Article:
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Bush thicknee        Images © Mark A. Chappell

Thicknees (sometimes called 'stone-curlews') are found in much of the world, but not in North America.   All look like big, long-legged plovers, usually highly camouflaged, with big, staring eyes.   Australia has two species, the scarce coastal beach thicknee and the bush thicknee shown here.  Bush stone-curlews, as their name implies, are found inland, in many scrubby or forested habitats across the continent.   They live on the ground and are largely nocturnal, producing strange, whistling calls that can be a bit startling in the middle of the night.   I photographed these in two places about as far apart as one can get on the Australian continent:   the cemetery in Cairns, Queensland, and in the Dryandra Woodlands reserve near Perth, Western Australia.   Most of these are adults, but two of the photos show newly-hatched chicks.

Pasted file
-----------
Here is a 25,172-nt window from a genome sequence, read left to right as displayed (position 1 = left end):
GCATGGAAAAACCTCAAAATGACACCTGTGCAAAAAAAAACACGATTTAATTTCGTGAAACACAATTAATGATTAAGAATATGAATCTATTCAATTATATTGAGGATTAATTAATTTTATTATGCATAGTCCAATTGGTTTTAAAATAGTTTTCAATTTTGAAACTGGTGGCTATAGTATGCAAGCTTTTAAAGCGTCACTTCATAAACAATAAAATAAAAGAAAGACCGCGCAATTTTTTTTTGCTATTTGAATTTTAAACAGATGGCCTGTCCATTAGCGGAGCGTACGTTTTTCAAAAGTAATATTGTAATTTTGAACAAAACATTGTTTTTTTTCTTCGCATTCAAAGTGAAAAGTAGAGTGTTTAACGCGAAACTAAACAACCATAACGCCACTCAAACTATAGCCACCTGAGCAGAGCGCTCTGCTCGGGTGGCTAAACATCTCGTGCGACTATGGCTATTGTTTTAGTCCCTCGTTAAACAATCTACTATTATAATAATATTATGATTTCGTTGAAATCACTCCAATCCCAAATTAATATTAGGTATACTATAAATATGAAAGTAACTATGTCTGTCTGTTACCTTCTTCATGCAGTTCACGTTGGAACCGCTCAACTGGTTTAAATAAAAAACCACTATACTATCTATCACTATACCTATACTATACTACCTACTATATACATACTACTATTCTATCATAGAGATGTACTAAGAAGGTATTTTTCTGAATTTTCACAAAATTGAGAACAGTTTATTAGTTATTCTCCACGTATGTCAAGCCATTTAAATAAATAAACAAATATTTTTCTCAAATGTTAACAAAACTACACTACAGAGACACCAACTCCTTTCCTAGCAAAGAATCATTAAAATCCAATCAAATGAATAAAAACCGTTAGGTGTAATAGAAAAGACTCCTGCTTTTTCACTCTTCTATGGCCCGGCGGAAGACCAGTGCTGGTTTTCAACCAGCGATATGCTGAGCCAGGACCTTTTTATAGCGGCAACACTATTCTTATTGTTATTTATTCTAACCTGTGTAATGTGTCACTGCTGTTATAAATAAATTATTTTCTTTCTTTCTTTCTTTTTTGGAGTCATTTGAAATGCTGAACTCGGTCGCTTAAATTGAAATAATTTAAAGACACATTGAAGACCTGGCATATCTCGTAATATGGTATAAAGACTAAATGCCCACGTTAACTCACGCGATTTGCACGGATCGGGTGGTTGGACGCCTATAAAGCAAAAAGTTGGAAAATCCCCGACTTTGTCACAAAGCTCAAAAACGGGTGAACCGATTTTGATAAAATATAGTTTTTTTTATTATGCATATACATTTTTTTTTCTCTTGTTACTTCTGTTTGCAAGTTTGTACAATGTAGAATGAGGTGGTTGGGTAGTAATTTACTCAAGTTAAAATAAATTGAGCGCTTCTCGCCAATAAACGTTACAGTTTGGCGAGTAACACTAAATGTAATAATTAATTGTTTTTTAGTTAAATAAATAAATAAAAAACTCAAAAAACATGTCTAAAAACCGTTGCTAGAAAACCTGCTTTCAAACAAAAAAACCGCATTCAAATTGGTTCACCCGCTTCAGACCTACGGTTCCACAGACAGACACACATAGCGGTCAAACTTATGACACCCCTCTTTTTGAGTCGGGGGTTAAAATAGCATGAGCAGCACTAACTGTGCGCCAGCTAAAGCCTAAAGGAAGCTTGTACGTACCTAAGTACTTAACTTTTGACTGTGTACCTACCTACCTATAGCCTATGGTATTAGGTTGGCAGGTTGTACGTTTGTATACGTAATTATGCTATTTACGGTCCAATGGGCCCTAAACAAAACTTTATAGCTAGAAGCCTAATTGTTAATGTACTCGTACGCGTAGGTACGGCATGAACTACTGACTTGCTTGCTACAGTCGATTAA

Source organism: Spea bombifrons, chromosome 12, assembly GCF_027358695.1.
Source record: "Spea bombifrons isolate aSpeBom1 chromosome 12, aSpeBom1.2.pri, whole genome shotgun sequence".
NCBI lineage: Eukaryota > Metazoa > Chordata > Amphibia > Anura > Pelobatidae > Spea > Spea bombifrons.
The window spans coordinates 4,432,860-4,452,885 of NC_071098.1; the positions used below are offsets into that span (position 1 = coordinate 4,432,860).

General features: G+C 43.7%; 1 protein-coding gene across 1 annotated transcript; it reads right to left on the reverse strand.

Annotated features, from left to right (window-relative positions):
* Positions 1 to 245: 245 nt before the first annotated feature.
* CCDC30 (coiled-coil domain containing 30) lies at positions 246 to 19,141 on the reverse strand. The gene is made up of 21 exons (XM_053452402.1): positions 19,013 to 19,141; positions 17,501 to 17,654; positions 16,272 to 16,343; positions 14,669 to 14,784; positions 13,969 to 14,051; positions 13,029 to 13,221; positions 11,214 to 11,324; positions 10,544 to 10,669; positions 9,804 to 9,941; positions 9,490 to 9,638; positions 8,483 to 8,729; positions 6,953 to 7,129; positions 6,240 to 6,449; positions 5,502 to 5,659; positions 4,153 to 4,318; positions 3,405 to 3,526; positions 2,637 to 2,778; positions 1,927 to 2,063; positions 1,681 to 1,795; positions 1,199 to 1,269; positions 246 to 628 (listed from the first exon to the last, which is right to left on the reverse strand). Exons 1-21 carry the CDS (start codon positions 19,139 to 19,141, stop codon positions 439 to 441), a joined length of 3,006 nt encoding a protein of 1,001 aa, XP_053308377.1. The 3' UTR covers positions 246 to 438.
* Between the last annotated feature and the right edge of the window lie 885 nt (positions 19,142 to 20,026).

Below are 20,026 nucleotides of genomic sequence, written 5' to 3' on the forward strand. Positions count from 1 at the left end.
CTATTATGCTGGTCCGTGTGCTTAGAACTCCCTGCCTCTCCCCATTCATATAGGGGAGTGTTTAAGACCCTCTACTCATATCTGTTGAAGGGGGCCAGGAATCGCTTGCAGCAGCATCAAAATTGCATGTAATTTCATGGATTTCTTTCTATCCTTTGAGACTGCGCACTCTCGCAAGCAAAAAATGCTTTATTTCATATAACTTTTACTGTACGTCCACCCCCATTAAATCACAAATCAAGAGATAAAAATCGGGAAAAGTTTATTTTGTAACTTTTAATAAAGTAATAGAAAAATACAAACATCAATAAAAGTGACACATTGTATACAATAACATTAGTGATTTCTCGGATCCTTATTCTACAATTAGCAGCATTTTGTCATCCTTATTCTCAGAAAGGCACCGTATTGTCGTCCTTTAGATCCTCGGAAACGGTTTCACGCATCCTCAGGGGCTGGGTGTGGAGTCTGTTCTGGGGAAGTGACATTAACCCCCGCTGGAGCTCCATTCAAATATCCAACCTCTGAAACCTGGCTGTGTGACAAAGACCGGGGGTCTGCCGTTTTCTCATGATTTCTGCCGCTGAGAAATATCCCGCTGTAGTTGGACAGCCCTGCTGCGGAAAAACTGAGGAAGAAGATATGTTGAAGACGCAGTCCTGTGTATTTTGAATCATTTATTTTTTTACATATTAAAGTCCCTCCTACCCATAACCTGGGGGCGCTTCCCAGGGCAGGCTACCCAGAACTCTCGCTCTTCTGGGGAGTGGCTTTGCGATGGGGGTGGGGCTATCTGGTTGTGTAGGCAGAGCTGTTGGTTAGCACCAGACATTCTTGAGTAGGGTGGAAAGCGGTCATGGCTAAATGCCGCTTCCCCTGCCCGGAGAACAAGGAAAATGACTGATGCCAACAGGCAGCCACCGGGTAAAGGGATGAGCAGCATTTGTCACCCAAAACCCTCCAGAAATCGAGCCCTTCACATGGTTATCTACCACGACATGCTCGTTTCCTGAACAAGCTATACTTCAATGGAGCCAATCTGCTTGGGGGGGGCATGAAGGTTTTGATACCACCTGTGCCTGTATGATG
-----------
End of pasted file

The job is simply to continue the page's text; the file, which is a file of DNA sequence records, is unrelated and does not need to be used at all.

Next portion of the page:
• Canon 40D, 1D3, or 7D2; 500 mm IS lens plus 1.4X converter or 800 mm IS lens, some with fill-in flash (2009, 2015, 2016)